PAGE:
You don't see editors disagreeing with their publishers very often — at least not in print. Usually, we'll find a way to reach common ground on the big issues of the day.
But not this time.
Independent publisher John Weiss came up just short Tuesday in his effort to put an issue on the November ballot that would've amputated much of Colorado Springs' local version of the Taxpayer's Bill of Rights. John still thinks City Council was wrong: He believes his issue should have gone to the voters now, alongside a proposed property tax increase trying to avoid a financial disaster. He's convinced the two proposals would have created synergy.
That's the publisher's view. Not mine, as the executive editor writing this column.
John might be right. But in the end, by my estimation, it's simply not worth the gamble. Not with so much at stake, and with local tax-increase issues having lost twice in a row within the past nine months.
And especially not after the frightening 2010 budget news Monday, when City Manager Penny Culbreth-Graft laid out the latest sobering facts. Everyone knew she would be dropping her budget bombshell. What nobody knew, aside from the nine members of Council, was that the bombshell would be so ... nuclear. Even having the numbers ahead of time didn't soften the blow for many councilors, who looked stricken.
Culbreth-Graft wasn't just throwing out guesses. She showed numbers with the cuts required to produce the $28 million in savings to balance the bottom line. She had a few ideas to help, but that only brought the shortage down to about $23 million. From there, it looked like this:
• Kill parks and rec's senior and community centers, parks and pools, and the majority of jobs (the equivalent of 126 full-time positions) — $9 million.
• Kill the city bus system — $6.1 million.
• Kill up to 35 firefighting positions — $3.2 million.
• Kill up to 25 police positions — $2.6 million.
That adds up to about $21 million, still $2 million short — the equivalent of a few furloughs, or perhaps a small across-the-board pay cut.
Anybody who saw Culbreth-Graft's report, her voice cracking at times along the way, could see her distress. But the blame for this budget crisis doesn't fall solely on TABOR, aside from how it steadily has eroded property-tax revenue. The problem also has been the city depending too much on sales taxes.
Let's be clear: TABOR has been, and is, terrible for our city. Worsened by the bad economy, it has contributed to the tailspin now on the threshold of irreparably damaging our quality of life. But we have a bigger problem right now than starting to fix TABOR. The city budget is a dire emergency.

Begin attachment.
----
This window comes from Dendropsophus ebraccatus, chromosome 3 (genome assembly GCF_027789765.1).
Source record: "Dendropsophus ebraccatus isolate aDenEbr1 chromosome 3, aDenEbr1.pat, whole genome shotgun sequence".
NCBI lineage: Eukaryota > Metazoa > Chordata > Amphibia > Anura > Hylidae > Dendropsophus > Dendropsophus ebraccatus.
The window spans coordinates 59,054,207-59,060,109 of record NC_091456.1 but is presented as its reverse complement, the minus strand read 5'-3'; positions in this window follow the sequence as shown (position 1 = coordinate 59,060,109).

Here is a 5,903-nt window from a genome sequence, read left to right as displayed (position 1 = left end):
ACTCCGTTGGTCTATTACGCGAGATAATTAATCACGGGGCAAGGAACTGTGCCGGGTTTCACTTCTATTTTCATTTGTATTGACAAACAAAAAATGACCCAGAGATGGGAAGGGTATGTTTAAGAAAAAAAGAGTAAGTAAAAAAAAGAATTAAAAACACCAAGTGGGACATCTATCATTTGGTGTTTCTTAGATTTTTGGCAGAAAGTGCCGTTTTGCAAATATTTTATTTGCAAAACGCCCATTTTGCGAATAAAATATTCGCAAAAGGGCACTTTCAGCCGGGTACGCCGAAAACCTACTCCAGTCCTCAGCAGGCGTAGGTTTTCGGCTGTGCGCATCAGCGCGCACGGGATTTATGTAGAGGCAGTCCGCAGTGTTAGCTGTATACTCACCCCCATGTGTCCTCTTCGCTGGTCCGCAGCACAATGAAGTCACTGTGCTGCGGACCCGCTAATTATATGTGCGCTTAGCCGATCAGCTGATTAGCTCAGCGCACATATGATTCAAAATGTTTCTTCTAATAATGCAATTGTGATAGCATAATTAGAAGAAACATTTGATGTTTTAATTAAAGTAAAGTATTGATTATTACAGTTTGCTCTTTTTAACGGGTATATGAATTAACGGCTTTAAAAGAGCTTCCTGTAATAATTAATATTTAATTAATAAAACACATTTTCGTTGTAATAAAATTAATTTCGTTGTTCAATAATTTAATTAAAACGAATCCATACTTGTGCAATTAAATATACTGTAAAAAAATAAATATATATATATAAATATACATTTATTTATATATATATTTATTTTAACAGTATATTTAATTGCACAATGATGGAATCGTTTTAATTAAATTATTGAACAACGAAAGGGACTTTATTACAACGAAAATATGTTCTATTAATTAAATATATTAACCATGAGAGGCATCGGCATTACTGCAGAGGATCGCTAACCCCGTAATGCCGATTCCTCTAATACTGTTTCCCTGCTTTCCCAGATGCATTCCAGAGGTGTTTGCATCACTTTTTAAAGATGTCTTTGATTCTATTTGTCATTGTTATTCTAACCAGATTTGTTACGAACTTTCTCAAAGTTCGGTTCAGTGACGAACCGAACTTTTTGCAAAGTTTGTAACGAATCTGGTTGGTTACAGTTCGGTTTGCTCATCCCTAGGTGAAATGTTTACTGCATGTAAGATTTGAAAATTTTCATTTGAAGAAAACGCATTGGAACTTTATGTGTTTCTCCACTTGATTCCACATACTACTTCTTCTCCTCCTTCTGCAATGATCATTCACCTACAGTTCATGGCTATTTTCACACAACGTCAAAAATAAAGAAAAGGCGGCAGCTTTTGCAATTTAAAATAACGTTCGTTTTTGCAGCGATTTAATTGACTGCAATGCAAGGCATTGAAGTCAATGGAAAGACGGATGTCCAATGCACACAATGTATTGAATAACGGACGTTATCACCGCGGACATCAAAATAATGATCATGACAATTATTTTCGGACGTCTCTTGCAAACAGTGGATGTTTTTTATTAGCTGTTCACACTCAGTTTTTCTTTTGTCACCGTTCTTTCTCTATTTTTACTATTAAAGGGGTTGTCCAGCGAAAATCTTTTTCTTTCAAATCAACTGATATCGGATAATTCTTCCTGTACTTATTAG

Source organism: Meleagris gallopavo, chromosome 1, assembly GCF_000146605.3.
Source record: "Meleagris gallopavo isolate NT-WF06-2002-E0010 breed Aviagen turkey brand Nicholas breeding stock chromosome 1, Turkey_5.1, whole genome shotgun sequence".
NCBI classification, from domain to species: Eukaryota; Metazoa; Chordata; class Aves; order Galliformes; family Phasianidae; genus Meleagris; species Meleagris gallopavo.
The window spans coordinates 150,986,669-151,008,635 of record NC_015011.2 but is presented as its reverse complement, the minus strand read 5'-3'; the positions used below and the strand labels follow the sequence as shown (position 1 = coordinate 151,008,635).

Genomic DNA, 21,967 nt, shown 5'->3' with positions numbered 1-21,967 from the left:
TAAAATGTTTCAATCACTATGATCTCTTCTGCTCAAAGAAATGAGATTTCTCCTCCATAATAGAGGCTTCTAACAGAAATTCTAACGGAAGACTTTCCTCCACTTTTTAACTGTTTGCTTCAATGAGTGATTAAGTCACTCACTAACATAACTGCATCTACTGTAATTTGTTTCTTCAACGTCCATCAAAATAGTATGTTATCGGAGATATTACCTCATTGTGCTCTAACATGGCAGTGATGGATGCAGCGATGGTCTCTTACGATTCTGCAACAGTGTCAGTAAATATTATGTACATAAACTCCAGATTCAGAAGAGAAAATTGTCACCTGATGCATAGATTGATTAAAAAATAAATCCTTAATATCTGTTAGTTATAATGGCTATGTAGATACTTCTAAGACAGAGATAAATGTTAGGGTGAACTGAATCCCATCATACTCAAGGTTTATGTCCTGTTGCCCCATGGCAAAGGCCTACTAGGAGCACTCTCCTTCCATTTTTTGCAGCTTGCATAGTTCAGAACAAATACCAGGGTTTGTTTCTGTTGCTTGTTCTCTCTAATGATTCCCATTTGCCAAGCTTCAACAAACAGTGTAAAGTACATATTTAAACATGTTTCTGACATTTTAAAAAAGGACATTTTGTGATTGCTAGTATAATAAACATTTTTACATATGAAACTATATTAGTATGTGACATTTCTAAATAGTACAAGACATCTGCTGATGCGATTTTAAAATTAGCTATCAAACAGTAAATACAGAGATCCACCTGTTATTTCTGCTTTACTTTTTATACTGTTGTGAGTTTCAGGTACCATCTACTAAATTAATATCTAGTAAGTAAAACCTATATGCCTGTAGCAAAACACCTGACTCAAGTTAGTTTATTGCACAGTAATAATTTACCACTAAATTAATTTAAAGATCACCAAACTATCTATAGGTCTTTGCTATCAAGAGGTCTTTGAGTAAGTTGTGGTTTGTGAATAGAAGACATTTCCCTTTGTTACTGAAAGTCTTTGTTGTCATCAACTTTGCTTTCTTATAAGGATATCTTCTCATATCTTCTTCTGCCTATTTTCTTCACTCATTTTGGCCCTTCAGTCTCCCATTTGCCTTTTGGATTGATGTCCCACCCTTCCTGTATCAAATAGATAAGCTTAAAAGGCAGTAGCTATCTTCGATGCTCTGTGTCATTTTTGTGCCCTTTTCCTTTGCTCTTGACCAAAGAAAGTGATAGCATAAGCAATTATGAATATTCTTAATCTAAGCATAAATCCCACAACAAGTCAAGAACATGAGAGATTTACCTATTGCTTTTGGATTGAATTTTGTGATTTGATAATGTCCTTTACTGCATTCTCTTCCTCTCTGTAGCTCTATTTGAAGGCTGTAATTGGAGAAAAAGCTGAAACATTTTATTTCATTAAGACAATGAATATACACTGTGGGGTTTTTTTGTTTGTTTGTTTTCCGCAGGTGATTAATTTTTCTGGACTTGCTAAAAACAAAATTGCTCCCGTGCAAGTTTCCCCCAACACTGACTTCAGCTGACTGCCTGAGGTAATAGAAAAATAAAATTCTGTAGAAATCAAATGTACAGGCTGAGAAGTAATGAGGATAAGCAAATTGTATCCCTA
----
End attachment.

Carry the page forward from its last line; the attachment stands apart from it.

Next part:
It's no longer a matter of giving voters a variety of options and trusting their judgment. This mail-ballot vote has turned into an all-or-nothing referendum on what people want from local government. Approve that tax, or face those cuts.
It can't become any more complicated than that.
There will be another day, and another way, to fight the TABOR battle. That will still be the case even if Douglas Bruce's anti-city petition initiative makes it onto the November ballot instead of a special election. Actually, that special election would have been the perfect setting for including the TABOR reform question. Then, the grassroots campaign John promised, "just as we did for both TOPS issues," could have delivered a lethal blow to Bruce's political career.
The special election might not happen, but City Council still is smart to focus all of its attention in coming weeks on making its case for the property tax vs. budget cuts now, and opposing Bruce's issue, then dealing with TABOR later.
The publisher won't agree. He'll insist that the time was right to go after TABOR and the property-tax increase with one combined effort.
That's his view. But he doesn't pay me to agree with him on everything, just as he doesn't pay me to be a campaign manager. So I can praise his anti-TABOR motives, but I'm still convinced the city budget crisis has to come first.
Because if that property tax doesn't win, Colorado Springs is absolutely screwed — TABOR or no TABOR.
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